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NIH/NCI 369: Development of Pediatric Cancer Drug Delivery Devices

Fast-Track proposals will be accepted.

Direct-to-Phase II will not be accepted.

Number of anticipated awards: 2-4

Budget (total costs, per award):

Phase I: $300,000 for 9 months;

Phase II: $2,000,000 for 2 years

PROPOSALS THAT EXCEED THE BUDGET OR PROJECT DURATION LISTED ABOVE MAY NOT BE FUNDED.

 

Summary

Drug delivery systems are continually advancing and greatly assist the capabilities of cancer therapies and cancer survival. Yet, the pediatric population has not benefited, to the same extent as adult populations, from these advances in cancer therapy delivery device design and technology. A tailored dosage system for delivering cancer therapeutics to pediatrics is required. In addition to biological response differences, pediatrics vary anatomical with age and therefore require cancer therapy delivery devices and ports to be tailored for compatibility with anatomical dimensions of the patient. This topic is focused on drug delivery devices as opposed to drug delivery materials and vehicles. For example, in the case of central nervous system tumors—implantable drug delivery ports, pumps and ommaya reservoirs required for drug delivery to the cerebrospinal fluid often pose many issues for pediatric patients. Issues of device displacement, catheter migration and catheter fracture have all been reported and are primarily due to anatomical miss-compliance. Additionally, complications such as infection and insufficient wound healing are common because of devices with large profiles designed for use in adults. Furthermore, developmental and behavioral characteristics of young children should also be considered when designing a tailored device for pediatric patients – this includes changes in anatomy size for long-term implantable devices and mobility needs of children at different stages of development.

There is a need for versatile, efficient cancer therapy delivery devices that meet the needs of pediatric populations. This solicitation aims to aid the development of appropriate cancer therapy delivery devices that reflect pediatric patient specific designs and dosage parameters for pediatrics.

 

Project Goals

The purpose of this announcement is to assist the development of cancer drug delivery systems compatible to the needs of pediatric patients. This topic includes pediatric focused therapeutic targets within acceptable dosages suitable for pediatric patients and/or drug delivery systems designed to suit the needs of pediatric anatomical dimensions. Successful applicants will develop technologies to aid the administration of cancer therapies to pediatric patients, taking into account pediatric specific issues which include but are not limited to: dosage limitations, size restraints, comfort level and mobility. Adaption of currently available delivery devices for the pediatric population is also encouraged. One example is in the treatment of pediatric retinoblastoma where there have been some recent advances in the development of an episcleral device for delivering localized therapy to the retina and choroid, which has been tested in rabbits and is now proposed for testing in pediatric patients.  This solicitation is not limited to cancer type or site, yet, justification of the need for pediatric-specific design parameters is encouraged. The offeror is required to outline and indicate the clinical question and unmet clinical need that the pediatric drug delivery device will address. This solicitation is not intended for drug formulation or nano-delivery systems; instead it is focused on delivery mechanisms and devices.  In Phase I, offerors should demonstrate the proof of concept for the device proposed.  Phase II projects will validate the device in the clinical setting.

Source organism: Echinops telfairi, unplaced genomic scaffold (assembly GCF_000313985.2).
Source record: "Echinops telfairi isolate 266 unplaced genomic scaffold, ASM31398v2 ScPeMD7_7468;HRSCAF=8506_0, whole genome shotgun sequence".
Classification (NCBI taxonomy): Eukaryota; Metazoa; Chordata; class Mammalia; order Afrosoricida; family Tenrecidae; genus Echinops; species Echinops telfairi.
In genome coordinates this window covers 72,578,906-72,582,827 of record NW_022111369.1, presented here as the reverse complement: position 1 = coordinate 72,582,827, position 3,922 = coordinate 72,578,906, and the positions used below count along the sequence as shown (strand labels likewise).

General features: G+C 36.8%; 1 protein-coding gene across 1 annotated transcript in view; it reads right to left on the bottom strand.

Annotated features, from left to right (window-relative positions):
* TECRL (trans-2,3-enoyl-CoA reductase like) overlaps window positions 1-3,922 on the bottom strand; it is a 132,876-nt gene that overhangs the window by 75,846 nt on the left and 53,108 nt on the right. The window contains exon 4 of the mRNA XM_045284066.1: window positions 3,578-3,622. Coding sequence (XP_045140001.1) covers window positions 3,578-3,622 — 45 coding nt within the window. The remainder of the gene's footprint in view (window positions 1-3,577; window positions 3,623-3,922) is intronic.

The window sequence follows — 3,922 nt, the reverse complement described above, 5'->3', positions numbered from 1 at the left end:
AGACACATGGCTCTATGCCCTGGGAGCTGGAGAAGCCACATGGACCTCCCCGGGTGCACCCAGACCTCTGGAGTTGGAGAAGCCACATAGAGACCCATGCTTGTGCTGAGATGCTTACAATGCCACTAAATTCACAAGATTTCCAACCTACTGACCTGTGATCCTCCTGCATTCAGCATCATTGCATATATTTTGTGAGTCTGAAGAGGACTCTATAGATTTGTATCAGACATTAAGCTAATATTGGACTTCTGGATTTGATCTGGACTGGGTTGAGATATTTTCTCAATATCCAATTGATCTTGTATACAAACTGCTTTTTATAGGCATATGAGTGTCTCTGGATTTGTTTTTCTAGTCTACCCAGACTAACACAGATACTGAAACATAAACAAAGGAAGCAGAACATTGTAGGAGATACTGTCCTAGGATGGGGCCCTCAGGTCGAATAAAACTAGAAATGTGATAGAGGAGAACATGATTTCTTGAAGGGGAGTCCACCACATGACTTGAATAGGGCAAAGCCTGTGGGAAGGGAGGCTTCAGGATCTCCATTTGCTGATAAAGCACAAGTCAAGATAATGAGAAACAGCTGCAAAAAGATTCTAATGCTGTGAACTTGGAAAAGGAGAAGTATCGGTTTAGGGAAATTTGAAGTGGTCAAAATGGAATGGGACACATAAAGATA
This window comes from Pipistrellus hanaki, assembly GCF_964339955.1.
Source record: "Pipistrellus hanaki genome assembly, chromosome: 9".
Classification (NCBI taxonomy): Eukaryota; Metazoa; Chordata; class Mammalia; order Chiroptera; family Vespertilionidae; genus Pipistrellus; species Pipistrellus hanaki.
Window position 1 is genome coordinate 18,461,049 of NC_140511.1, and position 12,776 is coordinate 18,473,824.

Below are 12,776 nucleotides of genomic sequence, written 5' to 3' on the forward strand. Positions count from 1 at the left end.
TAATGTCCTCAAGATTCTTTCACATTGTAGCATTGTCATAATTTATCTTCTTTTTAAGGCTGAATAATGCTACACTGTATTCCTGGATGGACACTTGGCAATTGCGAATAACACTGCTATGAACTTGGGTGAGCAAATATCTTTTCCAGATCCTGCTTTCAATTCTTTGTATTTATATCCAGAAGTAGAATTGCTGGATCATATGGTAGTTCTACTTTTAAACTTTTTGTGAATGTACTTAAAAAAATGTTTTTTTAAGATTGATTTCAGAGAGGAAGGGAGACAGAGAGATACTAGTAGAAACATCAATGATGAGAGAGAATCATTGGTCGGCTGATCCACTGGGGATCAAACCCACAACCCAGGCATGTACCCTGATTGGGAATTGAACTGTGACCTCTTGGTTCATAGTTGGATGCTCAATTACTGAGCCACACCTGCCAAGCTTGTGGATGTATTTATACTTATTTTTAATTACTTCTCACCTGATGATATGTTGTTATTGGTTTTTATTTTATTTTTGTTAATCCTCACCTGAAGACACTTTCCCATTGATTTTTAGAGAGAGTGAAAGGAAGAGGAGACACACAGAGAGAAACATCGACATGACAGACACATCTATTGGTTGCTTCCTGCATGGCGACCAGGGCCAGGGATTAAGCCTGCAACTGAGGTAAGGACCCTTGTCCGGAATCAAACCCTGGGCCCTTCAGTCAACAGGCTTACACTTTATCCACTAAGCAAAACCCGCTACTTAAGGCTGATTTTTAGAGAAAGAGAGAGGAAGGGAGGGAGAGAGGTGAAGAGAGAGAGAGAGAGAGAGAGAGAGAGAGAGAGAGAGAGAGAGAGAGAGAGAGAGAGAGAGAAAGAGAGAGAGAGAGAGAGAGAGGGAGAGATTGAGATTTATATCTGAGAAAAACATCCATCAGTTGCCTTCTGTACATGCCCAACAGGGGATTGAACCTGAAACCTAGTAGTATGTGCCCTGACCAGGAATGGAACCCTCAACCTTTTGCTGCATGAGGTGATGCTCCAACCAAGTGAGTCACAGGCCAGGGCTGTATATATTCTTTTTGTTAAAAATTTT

Phase I Activities and Expected Deliverables

  • Select cancer type(s), site(s) and cancer drugs for the development of delivery device with adequate justification 
  • Design and develop a prototype of a drug delivery device that is
  • Suitable for the anatomical restrictions of pediatric patients.
  • Suitable for the dosage limitations of pediatric patients.
  • Demonstrate preliminary proof-of-concept of the device in a suitable animal model.
  • Develop the required specifications necessary to make the device clinic ready.
  • Demonstrate understanding of the requirements to file a regulatory application for the device

 

Phase II Activities and Expected Deliverables

  • Build a device according to the specifications developed in Phase I.
  • Optimize the device design and performance for a clinical setting, and
  • Show the feasibility of this novel approach/technique that will fit in with current clinical workflow.
  • Demonstrate the safety and efficacy of the device in relevant animal models as required by FDA.
  • Develop and execute an appropriate regulatory strategy.  If warranted, provide sufficient data to submit a regulatory application to obtain approval for clinical application.
  • For offerors that have completed advanced pre-clinical work, NCI will support pilot human trials.

 

 

Posted: August 1, 2016